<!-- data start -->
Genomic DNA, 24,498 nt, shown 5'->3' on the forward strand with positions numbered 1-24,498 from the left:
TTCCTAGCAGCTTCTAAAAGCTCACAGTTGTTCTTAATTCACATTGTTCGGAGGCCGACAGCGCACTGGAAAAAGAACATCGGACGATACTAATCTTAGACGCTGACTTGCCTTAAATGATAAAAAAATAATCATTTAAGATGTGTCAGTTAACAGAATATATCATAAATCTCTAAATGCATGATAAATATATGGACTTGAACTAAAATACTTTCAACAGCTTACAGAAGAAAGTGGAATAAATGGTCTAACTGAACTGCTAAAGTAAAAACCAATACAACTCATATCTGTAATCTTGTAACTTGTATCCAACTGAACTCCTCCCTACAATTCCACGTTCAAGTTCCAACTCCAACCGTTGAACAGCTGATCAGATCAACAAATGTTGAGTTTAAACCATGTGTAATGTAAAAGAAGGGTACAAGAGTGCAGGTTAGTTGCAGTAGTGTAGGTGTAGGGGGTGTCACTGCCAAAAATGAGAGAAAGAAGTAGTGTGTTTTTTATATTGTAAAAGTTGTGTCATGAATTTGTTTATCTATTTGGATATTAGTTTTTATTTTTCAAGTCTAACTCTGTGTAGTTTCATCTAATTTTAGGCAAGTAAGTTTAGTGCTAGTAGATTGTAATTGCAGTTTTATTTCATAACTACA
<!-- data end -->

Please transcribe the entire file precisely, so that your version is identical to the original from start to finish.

Genomic DNA, 24,498 nt, shown 5'->3' on the forward strand with positions numbered 1-24,498 from the left:
TTCCTAGCAGCTTCTAAAAGCTCACAGTTGTTCTTAATTCACATTGTTCGGAGGCCGACAGCGCACTGGAAAAAGAACATCGGACGATACTAATCTTAGACGCTGACTTGCCTTAAATGATAAAAAAATAATCATTTAAGATGTGTCAGTTAACAGAATATATCATAAATCTCTAAATGCATGATAAATATATGGACTTGAACTAAAATACTTTCAACAGCTTACAGAAGAAAGTGGAATAAATGGTCTAACTGAACTGCTAAAGTAAAAACCAATACAACTCATATCTGTAATCTTGTAACTTGTATCCAACTGAACTCCTCCCTACAATTCCACGTTCAAGTTCCAACTCCAACCGTTGAACAGCTGATCAGATCAACAAATGTTGAGTTTAAACCATGTGTAATGTAAAAGAAGGGTACAAGAGTGCAGGTTAGTTGCAGTAGTGTAGGTGTAGGGGGTGTCACTGCCAAAAATGAGAGAAAGAAGTAGTGTGTTTTTTATATTGTAAAAGTTGTGTCATGAATTTGTTTATCTATTTGGATATTAGTTTTTATTTTTCAAGTCTAACTCTGTGTAGTTTCATCTAATTTTAGGCAAGTAAGTTTAGTGCTAGTAGATTGTAATTGCAGTTTTATTTCATAACTACA